Author Archives: Composter

Reinforced Objection to Aurora’s Planning Application

REINFORCED OBJECTION BY FRACK FREE FORMBY TO AURORA’S PLANNING APPLICATION FOR EXPLORATORY FRACKING AT GREAT ALTCAR           

Background

Frack Free Formby lodged a detailed objection to this planning application in mid-October 2019, citing 16 grounds for refusal to the development. Lancashire County Council issued a Regulation 25 letter to Aurora on the 25th October 2019, seeking further information in the light of comments from its consultees.

Aurora responded on the 9th December 2019 but Lancashire County Council did not display the response on its internet planning portal until the 10th January 2020. It then invited consultees to react to the new information supplied by the 21st February 2020.

Frack Free Formby has carefully considered Aurora’s response and found it complacent, incomplete, and (in part) misleading. Accordingly, it has lodged the following reinforced objection to the proposed development, concentrating on issues concerned with Seismicity, Climate Change, and Air Quality.                                                                                                           

Seismicity

  1. It is noted that Aurora has now acknowledged that induced seismicity from its proposed fracking operation could reach a level of 3.1ml. This equates to an approximate TNT value of seismic energy yield of 32 metric tons, equivalent to detonating a massive ordnance air blast bomb up to 3km underground. Local residents are clearly worried about the prospect of earthquakes induced by fracking causing structural damage, subsidence and heave. This is not the only concern however.
  2. The County Council is reminded that the fracking well at Preece Hall was irrevocably damaged by a seismic event of 1.5ml in May 2011, which deformed the bottom 170 metres of the well, making it ovoid instead of round. Damage of this nature might lead to the creation of ready-made conduits, encouraging the fugitive migration of unrecovered gas and fracking fluid into groundwater sources and ultimately the land surface. This is almost inevitable anyway because the steel tubing of older, abandoned, fracking wells will corrode over time, and the concrete casing will crack and shrink in response to formation pressures.
  3. Fugitive migration could also occur if fracking operations are authorised in rock formations which contain a large number of fault lines. Aurora downplayed this prospect in its planning application, providing figure 17.1 in its Environmental Statement (Appendix 1). The same figure was used in Aurora’s public exhibition in November 2018, and publicly challenged by representatives of FFF.
  4. Aurora’s Managing Director admitted at the time that the figure was only intended as a typical example of the geology of the Bowland Shale, and was not indicative of the Formby and Great Altcar area. FFF’s research has unearthed two illustrations of the actual geology under the proposed well pad at Great Altcar i.e. a regional section around Formby, and a geoseismic cross section near the old Formby oilfield (Appendix 2). Both are taken from the UK Onshore Geophysical Library.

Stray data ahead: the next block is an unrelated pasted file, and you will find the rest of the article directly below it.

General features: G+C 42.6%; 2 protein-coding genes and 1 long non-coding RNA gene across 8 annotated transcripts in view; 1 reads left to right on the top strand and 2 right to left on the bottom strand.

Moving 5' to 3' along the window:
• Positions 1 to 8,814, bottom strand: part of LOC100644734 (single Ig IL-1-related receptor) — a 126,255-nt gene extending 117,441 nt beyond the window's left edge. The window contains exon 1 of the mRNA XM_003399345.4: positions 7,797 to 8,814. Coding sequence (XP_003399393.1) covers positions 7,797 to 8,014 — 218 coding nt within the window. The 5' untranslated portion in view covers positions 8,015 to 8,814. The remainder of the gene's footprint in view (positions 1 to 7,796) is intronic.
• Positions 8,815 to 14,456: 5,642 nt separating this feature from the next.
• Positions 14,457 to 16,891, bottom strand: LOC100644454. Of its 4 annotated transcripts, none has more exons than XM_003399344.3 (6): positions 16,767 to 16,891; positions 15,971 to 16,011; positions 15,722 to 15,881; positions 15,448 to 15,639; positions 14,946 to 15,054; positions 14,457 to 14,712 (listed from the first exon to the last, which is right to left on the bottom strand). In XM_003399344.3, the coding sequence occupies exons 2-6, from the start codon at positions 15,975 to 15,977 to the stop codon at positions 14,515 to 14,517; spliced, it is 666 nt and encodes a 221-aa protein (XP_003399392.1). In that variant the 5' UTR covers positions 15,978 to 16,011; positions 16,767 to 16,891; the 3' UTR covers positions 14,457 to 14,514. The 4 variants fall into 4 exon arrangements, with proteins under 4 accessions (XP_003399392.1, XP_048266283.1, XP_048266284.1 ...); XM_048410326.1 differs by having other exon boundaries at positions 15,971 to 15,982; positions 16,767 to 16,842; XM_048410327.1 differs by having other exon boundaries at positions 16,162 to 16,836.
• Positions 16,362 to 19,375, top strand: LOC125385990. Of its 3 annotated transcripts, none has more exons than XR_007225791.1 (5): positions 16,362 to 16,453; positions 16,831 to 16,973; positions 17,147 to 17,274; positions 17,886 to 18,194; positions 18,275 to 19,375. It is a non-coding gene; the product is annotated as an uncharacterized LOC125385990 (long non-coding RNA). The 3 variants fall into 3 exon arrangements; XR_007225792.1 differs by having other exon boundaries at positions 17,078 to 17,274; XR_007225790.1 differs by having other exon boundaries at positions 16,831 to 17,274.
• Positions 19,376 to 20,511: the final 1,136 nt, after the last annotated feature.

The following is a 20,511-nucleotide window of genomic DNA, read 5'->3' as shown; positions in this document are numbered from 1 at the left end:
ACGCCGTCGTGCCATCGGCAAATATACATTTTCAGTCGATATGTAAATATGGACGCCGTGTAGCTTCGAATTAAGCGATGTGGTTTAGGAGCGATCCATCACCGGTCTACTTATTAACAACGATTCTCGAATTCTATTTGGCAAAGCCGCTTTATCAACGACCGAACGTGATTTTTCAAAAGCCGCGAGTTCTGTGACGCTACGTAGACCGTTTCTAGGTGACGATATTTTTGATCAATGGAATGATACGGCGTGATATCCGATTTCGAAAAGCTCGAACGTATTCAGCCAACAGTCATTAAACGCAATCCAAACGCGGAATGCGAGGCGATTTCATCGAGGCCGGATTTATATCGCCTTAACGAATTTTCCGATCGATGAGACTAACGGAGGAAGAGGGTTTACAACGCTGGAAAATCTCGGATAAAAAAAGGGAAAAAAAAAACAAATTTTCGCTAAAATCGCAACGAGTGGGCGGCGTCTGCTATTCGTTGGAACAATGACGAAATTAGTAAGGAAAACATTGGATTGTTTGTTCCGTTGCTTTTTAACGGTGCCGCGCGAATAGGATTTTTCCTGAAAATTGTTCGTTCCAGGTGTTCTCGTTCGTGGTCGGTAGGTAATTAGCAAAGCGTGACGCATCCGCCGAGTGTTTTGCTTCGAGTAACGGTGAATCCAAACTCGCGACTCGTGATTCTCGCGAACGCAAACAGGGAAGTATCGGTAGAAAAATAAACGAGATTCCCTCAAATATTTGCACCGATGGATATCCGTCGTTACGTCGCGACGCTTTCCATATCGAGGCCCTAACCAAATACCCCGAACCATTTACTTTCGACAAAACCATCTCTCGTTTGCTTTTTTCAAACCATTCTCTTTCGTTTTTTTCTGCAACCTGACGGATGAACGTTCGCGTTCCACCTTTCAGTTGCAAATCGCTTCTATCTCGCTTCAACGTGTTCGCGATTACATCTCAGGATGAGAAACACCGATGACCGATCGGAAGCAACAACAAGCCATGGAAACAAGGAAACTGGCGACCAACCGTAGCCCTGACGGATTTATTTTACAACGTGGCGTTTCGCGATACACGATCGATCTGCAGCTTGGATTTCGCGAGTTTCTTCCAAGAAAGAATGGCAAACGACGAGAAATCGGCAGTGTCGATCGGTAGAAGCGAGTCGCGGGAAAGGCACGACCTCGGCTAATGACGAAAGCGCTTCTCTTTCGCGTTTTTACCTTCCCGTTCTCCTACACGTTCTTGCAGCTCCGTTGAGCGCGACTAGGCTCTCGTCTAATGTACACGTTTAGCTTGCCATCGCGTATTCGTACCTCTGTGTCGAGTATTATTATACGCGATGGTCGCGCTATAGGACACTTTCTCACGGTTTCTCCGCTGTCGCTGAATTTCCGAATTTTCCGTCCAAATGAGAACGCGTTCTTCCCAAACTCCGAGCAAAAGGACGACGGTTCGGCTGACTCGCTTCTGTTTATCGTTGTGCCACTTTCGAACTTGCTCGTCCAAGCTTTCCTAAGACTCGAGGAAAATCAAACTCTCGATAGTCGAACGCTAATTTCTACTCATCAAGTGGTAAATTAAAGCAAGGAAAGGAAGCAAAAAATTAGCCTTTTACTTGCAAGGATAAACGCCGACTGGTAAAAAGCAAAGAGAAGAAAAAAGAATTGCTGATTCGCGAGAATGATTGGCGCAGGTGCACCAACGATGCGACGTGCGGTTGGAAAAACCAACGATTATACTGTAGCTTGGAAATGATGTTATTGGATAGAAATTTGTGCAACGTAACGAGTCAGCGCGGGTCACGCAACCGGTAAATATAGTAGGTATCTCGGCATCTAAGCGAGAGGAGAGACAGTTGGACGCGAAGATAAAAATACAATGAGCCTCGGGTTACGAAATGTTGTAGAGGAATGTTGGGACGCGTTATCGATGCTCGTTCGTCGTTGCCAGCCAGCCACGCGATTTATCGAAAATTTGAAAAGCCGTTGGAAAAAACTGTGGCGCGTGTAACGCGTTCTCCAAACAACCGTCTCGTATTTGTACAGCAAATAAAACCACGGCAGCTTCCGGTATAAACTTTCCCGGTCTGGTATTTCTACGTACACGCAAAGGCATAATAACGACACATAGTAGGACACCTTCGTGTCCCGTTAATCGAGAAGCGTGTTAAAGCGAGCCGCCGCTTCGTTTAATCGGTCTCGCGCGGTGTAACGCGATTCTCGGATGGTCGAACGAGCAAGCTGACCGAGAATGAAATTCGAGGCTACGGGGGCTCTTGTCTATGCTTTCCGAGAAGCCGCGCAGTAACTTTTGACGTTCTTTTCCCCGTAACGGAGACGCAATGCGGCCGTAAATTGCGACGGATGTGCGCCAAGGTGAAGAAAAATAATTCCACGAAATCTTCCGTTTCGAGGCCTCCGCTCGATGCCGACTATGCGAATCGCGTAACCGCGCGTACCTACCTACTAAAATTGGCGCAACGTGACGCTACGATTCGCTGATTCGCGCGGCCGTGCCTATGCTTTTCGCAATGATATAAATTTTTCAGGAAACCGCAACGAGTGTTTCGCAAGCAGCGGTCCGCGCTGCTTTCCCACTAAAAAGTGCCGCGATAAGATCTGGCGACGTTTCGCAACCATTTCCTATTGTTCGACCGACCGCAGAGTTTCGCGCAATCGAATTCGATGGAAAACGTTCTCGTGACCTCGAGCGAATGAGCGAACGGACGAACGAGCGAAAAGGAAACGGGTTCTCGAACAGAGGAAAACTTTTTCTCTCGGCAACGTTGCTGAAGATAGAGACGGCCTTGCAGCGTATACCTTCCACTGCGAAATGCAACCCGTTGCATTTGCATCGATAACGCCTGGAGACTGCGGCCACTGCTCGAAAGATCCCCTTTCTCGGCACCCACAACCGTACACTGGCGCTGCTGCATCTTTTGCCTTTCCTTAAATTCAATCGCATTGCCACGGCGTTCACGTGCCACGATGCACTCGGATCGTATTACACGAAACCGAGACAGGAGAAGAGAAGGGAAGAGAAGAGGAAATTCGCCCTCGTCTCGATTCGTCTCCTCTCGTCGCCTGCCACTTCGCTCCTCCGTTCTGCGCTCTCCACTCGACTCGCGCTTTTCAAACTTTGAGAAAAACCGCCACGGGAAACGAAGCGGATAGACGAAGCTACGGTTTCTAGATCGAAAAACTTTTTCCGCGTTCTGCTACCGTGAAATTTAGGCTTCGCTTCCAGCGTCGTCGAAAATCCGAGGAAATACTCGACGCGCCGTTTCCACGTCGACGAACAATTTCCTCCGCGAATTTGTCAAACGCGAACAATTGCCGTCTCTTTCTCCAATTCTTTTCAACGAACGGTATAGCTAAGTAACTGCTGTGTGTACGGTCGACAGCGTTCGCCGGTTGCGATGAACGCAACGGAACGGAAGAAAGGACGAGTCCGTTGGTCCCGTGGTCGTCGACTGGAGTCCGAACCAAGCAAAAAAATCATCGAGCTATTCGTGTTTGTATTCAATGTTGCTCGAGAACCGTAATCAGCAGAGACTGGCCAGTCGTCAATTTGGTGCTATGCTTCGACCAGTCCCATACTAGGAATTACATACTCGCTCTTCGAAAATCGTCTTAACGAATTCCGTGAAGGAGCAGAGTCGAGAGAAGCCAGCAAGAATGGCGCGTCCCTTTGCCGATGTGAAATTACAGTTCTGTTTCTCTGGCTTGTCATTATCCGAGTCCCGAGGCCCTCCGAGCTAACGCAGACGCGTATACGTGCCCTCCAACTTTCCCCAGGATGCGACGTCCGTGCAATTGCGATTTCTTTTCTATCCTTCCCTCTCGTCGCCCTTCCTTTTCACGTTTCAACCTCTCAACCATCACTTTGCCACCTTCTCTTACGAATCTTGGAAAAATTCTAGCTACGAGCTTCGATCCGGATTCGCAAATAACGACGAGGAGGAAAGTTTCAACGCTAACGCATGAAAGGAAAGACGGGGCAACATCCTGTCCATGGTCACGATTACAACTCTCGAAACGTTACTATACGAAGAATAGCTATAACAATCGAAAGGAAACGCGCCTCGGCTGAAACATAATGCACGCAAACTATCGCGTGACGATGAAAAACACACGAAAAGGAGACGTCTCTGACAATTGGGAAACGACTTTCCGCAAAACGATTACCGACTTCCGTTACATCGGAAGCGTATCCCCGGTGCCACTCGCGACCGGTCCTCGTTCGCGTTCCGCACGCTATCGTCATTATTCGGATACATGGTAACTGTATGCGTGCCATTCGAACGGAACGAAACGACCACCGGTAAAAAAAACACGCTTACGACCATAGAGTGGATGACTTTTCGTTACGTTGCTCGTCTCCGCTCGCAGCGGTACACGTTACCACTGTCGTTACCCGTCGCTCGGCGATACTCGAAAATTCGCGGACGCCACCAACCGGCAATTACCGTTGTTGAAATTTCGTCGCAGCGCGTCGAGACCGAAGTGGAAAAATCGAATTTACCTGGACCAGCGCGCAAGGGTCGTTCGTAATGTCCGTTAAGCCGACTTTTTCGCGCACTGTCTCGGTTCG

5. The regional section was initially displayed as a wall chart at the Regulators ‘roadshow’ held in Aughton in October 2016. It clearly shows a proliferation of inter-connecting fault lines running from deep underground up to the land surface. The geoseismic cross section was featured in a government report and illustrates the ‘castellation’ of the rock layers, confirming that the main fault lines lead directly to the surface. Clearly therefore the geology of the proposed well site is likely to be prone to large scale seismic events.
  6. Local residents have already raised concerns about the safety considerations of Aurora drilling fracking wells close to the old Formby oilfield. Aurora has responded that most of the old wells were shallow and all were securely abandoned; and that their integrity is a matter for Regulators to determine. It is implied (but not explicit) from Aurora’s site plan that it intends to direct its lateral drilling initially away from most of the old oilfield wells. Nevertheless, the close proximity of inter-connecting fault lines in the underlying geology is a matter for concern.The integrity of these wells was mentioned when Aurora applied to Lancashire County Council for planning permission in 2011 for exploratory boreholes on the old oilfield site. Paragraph 3.3.4 of the application stated that “The Formby oil seep is still active as evidenced by the natural occurrence of oil within drainage ditches and in the shallow subsurface (Figure 5).” This figure is reproduced in appendix 3. FFF believes that this is also evidence both that the old wells have decayed and of the presence of underlying fault lines, confirming that the local geology is prone to fugitive migration.
  7. Some of the problems encountered at fracking wells in other parts of Lancashire stem from a lack of knowledge of the presence of fault lines, and because an operator drilled too close to them. Aurora contends that subsurface controls are outside the remit of Lancashire County Council, and a matter for Regulatory bodies. FFF believes however that Regulatory supervision of fracking operators is inadequate, and that local residents deserve specific assurances on this issue before a decision is made on the planning application. It is aware of legal advice that the County Council can consider safety concerns if they are not satisfied that they will be fully addressed by Regulators before granting consent.